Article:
Hard Times and Good Fortune
Rudolph Pariser’s early life and career were shaped by world wars and other international events.
Rudolph Pariser’s extraordinary life story reads like a time line of 20th-century world history. He was born in Harbin, China, to a Russian mother and German father, and later moved to Japan and then the United States in pursuit of an education uninterrupted by the pains of war. This pursuit proved surprisingly difficult, but his unique experience and knowledge of several languages helped him along the way. His journey contributed to his becoming a brilliant physical chemist and, through his codiscovery of a method for computing molecular orbits, a vanguard in the emerging field of quantum chemistry.
Pariser’s father, Ludwig Jacob Pariser, fought in the German army and became a prisoner of war during World War I. After eluding his Russian captors near the Siberian-Chinese border, Ludwig made his way to Harbin, where many refugees of the Russian Revolution also found safe harbor. He found work there as a tutor for the children of a Jewish merchant family and soon met and married Lia Rubinstein, who had fled Estonia (a Russian province until 1918) after her family’s leather factory was destroyed during the revolution. Life in multicultural Harbin exposed the young Pariser to many languages, and he became multilingual at an early age.
Rudolph Pariser Feet Up
Science History Institute
In 1936, on the eve of World War II, Pariser began attending classes at an American missionary school near Beijing. One semester into his studies, however, the invading Japanese army leveled the school. Fearing more Japanese attacks on China, Pariser’s parents sent their son away to an American school in Tokyo. While there, he developed a close friendship with his American physical education teacher, Jim Rasbury. One day Rasbury inexplicably vanished, and it wasn’t until years later that Pariser learned that his father had also known Rasbury and that Rasbury was an American spy. When his cover was blown, Rasbury abruptly fled Japan and sought refuge in China, where Ludwig and Lia Pariser helped hide him.
By the summer of 1941 tensions ran high for students at the school in Japan, and Pariser’s parents decided Rudy should go to the United States for his university training. He and his mother left from Yokohama for California aboard a Japanese ship, making what turned out to be the last commercial voyage from Japan to the United States until after the war. His mother planned to return to China after getting Rudy settled in San Francisco, but when the Japanese attacked Pearl Harbor, she was prohibited from traveling back to China for the duration of the war. Pariser and his mother were stuck in America, and their German passports caused them to be classified as enemy aliens, making them subject to curfews and restrictions on their daily activities.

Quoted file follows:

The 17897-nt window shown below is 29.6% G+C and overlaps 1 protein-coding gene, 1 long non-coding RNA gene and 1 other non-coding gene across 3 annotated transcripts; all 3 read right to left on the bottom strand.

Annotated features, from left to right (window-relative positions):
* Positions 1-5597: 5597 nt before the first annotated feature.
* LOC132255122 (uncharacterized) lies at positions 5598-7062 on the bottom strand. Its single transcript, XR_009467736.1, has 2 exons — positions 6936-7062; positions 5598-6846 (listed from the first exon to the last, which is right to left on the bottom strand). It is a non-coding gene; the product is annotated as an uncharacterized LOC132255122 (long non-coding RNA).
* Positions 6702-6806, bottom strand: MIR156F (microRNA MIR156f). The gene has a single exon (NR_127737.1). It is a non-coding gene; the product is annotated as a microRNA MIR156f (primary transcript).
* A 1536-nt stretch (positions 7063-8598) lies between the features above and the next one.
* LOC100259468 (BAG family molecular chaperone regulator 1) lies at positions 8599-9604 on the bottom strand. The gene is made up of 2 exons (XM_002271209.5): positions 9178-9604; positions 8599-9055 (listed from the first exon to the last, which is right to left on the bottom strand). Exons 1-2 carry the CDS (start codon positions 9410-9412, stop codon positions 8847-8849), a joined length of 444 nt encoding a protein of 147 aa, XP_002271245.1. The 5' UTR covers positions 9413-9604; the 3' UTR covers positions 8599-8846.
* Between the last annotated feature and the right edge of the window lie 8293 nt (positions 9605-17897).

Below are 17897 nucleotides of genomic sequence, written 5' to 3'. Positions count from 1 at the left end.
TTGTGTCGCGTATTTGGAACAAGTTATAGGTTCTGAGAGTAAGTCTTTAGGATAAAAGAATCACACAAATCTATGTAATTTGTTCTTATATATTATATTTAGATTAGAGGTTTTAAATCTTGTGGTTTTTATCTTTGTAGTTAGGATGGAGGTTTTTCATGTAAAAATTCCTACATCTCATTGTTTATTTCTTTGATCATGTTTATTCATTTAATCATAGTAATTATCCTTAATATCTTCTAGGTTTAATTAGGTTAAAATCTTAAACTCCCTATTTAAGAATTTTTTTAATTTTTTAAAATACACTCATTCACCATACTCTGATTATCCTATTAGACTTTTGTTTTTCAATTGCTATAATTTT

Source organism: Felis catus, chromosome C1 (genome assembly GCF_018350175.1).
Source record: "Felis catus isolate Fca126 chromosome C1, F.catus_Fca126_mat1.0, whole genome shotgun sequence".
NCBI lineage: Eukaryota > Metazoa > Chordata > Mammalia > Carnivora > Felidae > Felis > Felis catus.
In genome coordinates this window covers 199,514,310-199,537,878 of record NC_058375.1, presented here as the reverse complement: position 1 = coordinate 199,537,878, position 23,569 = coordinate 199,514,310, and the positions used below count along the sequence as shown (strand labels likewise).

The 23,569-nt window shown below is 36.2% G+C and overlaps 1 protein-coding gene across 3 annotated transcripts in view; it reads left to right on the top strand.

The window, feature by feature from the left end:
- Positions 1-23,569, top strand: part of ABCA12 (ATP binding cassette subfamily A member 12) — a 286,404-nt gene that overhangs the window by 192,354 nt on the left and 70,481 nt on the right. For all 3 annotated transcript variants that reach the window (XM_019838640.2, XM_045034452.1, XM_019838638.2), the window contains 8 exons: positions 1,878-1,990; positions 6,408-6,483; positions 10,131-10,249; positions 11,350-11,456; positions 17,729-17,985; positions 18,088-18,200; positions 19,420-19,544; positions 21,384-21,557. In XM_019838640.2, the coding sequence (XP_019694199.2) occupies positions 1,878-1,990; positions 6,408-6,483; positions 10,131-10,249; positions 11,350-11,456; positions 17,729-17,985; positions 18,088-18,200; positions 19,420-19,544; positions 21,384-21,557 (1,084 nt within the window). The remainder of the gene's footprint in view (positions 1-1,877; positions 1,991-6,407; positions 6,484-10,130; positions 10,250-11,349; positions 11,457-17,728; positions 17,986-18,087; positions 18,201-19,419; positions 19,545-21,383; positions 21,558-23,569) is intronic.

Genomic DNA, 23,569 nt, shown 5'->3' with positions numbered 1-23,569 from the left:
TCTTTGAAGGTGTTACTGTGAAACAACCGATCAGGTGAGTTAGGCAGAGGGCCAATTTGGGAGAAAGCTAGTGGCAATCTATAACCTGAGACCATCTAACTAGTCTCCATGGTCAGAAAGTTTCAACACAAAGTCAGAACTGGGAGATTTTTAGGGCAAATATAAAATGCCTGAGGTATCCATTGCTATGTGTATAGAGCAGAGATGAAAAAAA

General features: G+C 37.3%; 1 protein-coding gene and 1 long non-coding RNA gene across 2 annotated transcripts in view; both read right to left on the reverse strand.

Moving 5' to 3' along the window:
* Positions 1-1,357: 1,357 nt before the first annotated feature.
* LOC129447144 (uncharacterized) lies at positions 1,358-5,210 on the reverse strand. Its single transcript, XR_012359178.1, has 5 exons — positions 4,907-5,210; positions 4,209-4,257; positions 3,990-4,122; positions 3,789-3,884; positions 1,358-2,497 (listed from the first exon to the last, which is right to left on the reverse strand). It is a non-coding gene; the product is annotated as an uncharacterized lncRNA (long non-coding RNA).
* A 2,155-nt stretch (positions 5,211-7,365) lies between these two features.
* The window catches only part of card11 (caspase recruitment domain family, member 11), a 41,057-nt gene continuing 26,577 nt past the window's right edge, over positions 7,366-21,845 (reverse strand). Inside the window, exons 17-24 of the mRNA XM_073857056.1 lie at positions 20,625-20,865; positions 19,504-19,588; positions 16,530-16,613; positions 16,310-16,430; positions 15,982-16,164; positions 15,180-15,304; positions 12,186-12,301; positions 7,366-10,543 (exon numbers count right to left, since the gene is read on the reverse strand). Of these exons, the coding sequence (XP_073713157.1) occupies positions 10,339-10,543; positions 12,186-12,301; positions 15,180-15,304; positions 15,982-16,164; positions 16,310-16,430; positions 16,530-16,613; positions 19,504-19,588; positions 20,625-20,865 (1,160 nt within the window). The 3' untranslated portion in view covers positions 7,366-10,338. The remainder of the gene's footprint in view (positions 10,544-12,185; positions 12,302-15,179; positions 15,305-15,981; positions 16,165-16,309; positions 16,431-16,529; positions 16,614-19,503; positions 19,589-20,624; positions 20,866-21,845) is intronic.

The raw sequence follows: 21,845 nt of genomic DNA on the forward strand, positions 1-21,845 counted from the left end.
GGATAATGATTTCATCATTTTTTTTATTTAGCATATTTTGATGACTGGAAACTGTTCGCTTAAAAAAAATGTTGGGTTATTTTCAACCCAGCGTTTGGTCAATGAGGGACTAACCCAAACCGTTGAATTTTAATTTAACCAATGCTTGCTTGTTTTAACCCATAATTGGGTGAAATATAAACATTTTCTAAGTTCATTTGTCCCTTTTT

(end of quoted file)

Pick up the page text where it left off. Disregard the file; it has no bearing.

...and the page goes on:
Looking for a way to support himself and his mother, Pariser went to the FBI field offices in San Francisco to apply for a job as a Russian translator. When he got there, he found that the office was headed by Jim Rasbury. Undoubtedly grateful to the entire Pariser family, Rasbury used his government connections to secure well-paying jobs and special identification cards for the Parisers, effectively lifting the restrictions placed on them as enemy aliens.
On Rasbury’s recommendation Pariser began working nights for the war effort in the local shipyards and attending the University of California, Berkeley, during the day, where he studied chemistry under some of the brightest minds of the decade. Among his mentors were Joel Hildebrand, William Giauque, Melvin Calvin, Glenn Seaborg, and Frank Oppenheimer, who substituted for his brother, J. Robert Oppenheimer, while he was away directing the Manhattan Project.
After graduating in 1944, Pariser worked briefly for Kaiser Permanente, but it did not “feel right” to be safely at home with a good job while others were risking their lives in the war. So he soon left to enlist in the U.S. Army. Although the army trained him to use his language skills for the impending invasion and occupation of Germany, Pariser ended up with the signal corps in Joplin, Missouri, where his language talents remained unused for the rest of the war.
When the war ended, his father joined the family in the United States while Pariser took advantage of the GI Bill and a fellowship from the Office of Naval Research to pursue a doctorate at the University of Minnesota. In a move that would help launch his career as a world-renowned chemist, he studied and worked alongside numerous prominent chemists, including William Lipscomb, Frank MacDougall, and perhaps most significantly, his future collaborator, Robert Parr.
In 1950, after completing his graduate work, Pariser joined DuPont’s Jackson Laboratory in New Jersey, where he studied properties of organic dyes being developed for the company’s new synthetic fabrics. This work led him to consult with his old friend Parr (now on the faculty at the Carnegie Institute of Chemistry) to develop a method of approximating molecular orbitals, now known as the Pariser-Parr-Pople method.
Pariser went on to many other successes, staying at DuPont for nearly 40 years and solidifying his position as a leader in quantum science. Stories of his fascinating and influential career abound, but the lesser-known history of his young life provides a glimpse of the early influences on his career and relates a vital narrative of adversity and human accomplishment.